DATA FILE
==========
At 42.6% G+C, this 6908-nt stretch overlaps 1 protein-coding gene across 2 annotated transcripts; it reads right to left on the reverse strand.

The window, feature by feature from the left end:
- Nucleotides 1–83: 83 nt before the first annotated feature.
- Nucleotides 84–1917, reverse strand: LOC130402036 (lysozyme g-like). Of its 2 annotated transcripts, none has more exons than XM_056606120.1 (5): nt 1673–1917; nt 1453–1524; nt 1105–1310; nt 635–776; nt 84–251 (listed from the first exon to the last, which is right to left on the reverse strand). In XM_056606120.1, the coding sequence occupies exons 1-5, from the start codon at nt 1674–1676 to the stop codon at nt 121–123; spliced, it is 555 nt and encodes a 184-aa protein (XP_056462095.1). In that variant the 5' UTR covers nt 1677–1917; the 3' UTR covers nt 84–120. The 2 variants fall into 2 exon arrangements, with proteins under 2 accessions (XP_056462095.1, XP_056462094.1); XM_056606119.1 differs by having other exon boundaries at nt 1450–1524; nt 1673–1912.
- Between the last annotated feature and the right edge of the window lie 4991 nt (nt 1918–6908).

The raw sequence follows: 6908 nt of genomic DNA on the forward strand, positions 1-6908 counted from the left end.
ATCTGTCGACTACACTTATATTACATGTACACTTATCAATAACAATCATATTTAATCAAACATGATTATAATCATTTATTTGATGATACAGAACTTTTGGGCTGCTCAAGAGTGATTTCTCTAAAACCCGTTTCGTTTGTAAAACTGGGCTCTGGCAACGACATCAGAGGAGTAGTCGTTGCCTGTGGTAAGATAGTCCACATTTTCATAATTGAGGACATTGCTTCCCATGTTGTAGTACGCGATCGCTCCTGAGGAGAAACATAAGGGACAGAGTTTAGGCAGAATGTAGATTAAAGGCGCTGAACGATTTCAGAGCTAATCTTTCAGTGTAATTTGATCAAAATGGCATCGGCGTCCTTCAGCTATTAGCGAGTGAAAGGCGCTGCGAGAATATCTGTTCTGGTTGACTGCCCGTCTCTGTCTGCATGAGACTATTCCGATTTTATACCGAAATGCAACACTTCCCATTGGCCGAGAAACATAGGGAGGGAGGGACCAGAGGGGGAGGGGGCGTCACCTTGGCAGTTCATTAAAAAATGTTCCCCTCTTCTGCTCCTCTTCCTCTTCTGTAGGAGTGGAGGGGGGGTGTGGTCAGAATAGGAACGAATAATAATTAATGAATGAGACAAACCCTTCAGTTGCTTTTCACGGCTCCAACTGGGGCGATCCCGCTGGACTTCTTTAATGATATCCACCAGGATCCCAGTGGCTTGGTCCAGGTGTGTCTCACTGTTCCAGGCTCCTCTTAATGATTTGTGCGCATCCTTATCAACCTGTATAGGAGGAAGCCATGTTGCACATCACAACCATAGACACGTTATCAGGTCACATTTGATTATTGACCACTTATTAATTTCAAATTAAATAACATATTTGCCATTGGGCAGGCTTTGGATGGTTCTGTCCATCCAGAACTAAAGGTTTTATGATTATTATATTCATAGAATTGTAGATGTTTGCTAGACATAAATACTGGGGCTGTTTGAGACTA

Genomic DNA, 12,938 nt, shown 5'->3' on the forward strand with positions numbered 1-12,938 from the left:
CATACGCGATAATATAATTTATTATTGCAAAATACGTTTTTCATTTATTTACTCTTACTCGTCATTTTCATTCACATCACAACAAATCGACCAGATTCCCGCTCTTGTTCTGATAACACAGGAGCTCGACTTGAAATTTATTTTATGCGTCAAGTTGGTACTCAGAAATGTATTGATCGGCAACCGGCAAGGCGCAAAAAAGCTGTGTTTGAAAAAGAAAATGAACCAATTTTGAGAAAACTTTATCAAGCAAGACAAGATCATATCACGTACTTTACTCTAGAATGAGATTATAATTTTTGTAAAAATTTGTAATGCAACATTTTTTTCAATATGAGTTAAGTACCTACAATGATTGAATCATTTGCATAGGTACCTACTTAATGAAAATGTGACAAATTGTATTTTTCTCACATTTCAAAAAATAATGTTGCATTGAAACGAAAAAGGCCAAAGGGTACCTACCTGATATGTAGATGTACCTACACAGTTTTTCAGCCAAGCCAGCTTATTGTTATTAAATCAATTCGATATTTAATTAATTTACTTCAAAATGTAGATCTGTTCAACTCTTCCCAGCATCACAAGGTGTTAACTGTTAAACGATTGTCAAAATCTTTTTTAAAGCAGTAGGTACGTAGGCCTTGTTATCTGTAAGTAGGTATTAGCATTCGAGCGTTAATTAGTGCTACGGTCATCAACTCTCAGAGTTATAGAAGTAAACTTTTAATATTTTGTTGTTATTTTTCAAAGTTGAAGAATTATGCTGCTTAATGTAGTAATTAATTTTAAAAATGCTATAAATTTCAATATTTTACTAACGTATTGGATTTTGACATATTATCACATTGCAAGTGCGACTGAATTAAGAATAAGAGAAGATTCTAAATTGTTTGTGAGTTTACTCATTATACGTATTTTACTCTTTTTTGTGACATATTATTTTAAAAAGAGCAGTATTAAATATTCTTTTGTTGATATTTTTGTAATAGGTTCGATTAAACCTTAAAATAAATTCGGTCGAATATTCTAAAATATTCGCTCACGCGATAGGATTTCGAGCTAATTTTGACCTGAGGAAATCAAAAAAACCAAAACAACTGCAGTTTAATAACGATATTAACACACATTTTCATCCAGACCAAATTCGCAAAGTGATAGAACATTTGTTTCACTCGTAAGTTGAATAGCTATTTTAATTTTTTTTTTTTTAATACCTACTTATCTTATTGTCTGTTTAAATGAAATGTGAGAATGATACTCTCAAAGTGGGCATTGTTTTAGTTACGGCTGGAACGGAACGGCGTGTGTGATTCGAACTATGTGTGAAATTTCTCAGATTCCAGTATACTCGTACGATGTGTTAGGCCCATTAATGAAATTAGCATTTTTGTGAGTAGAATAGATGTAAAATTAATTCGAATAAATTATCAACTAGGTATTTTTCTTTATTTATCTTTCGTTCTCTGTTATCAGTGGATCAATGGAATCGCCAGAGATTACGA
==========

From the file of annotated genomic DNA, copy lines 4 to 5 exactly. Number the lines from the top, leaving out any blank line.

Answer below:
- Nucleotides 84–1917, reverse strand: LOC130402036 (lysozyme g-like). Of its 2 annotated transcripts, none has more exons than XM_056606120.1 (5): nt 1673–1917; nt 1453–1524; nt 1105–1310; nt 635–776; nt 84–251 (listed from the first exon to the last, which is right to left on the reverse strand). In XM_056606120.1, the coding sequence occupies exons 1-5, from the start codon at nt 1674–1676 to the stop codon at nt 121–123; spliced, it is 555 nt and encodes a 184-aa protein (XP_056462095.1). In that variant the 5' UTR covers nt 1677–1917; the 3' UTR covers nt 84–120. The 2 variants fall into 2 exon arrangements, with proteins under 2 accessions (XP_056462095.1, XP_056462094.1); XM_056606119.1 differs by having other exon boundaries at nt 1450–1524; nt 1673–1912.
- Between the last annotated feature and the right edge of the window lie 4991 nt (nt 1918–6908).